Removing graffiti is an incredibly expensive & futile undertaking Grace! Those that spread the plague of graffiti here in Bologna and all of Italy are discouraged by nothing! After the home or shop owner spends thousands of euro to remove the graffiti, the bastards (forgive my language) with the spray cans simply see it as a blank canvas.

        • Yes I can imagine what you are saying. To me it is crazy that the city has no plan to help manage graffiti. This also seems to affect shop owners, as I see them leaving the same graffiti on their walls for years. Maybe if the city was more willing to assist with this problem, they would be willing to invest in the risk of trying to remove the graffiti…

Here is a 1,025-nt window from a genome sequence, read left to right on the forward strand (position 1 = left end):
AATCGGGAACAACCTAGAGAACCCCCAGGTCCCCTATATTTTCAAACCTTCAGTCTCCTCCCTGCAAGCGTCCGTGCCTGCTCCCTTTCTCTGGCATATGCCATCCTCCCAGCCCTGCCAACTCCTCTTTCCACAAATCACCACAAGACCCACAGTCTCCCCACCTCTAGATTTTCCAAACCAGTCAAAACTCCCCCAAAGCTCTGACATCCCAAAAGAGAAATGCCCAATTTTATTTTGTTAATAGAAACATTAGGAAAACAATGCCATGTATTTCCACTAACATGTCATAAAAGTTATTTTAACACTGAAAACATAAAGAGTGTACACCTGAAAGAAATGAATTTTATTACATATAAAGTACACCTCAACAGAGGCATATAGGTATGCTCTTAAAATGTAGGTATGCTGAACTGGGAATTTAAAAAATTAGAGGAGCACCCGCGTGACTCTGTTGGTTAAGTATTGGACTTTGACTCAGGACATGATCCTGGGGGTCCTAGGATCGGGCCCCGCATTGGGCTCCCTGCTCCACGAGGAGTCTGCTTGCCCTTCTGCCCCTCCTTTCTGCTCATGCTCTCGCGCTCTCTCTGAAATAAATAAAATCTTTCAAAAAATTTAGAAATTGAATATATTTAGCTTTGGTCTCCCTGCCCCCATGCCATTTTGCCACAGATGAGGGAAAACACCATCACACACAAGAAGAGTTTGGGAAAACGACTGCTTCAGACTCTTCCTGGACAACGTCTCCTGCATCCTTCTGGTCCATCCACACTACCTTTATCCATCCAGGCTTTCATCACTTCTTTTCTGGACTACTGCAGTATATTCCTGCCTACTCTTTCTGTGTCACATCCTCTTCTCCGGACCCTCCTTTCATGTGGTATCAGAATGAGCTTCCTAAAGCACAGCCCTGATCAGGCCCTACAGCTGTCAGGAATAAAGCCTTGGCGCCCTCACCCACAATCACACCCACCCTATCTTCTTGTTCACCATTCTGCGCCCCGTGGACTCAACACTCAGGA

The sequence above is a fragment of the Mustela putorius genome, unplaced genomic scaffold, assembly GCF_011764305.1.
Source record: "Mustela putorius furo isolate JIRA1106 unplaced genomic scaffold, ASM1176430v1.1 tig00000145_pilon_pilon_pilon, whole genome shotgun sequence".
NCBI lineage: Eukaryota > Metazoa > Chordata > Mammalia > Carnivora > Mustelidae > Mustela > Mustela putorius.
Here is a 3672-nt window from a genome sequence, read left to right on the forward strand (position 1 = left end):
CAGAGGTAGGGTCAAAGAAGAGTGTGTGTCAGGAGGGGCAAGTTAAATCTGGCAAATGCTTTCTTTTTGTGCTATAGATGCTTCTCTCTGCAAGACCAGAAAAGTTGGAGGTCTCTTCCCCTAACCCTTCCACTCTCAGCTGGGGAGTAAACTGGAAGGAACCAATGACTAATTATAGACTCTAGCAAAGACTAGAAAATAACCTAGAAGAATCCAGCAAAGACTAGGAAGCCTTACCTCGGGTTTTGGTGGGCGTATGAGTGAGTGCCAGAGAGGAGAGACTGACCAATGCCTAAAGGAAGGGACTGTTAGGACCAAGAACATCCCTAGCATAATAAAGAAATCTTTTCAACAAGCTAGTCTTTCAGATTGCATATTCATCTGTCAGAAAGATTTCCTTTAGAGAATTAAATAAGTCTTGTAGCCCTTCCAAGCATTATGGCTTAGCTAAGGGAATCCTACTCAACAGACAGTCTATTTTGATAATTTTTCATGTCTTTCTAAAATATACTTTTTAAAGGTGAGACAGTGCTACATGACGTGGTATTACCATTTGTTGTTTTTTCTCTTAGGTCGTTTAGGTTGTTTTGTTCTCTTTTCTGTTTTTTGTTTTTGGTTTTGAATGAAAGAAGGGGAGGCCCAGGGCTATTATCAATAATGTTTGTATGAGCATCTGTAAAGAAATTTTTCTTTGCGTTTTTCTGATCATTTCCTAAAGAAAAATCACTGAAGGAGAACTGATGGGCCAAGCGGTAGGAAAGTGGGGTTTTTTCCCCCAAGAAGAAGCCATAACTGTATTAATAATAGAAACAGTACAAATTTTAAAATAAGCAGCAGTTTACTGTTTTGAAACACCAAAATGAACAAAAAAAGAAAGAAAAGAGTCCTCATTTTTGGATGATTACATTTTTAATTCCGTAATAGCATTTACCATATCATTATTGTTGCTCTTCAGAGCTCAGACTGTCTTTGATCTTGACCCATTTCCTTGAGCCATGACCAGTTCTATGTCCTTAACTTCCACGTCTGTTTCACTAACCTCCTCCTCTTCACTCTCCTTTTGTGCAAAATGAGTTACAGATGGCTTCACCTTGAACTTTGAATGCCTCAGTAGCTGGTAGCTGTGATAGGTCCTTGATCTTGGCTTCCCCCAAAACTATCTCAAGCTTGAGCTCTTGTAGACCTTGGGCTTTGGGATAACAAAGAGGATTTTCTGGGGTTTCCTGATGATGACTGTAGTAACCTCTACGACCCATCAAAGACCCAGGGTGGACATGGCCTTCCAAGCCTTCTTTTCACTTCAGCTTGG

• Thanks Giacomino…It is too bad that there is not a better solution. One has to be able to see beyond the graffiti to appreciate all that is Italy, the good and the bad. Don’t even get me started on the Italian post office!

  5. What an interesting article! I only discovered Naples last year, and can’t wait to get back. Very evocative photos.

  6. Very good points, in the US this would be “blight” that is certainly not the case in Italy. Great pictures by the way! 🙂

  7. My first visit to Rome was with a tour group and the general reaction of my fellow group members was how dirty and unlooked after the city was. I was shocked, blind to what they saw. I just saw a city. It is amazing what different perspectives we have, none right or wrong, just all different.

    • Beauty is in the eye of the beholder. If they want new and shiny I recommend any of the Disney Parks. Everything is bright and perfect and they will be happy.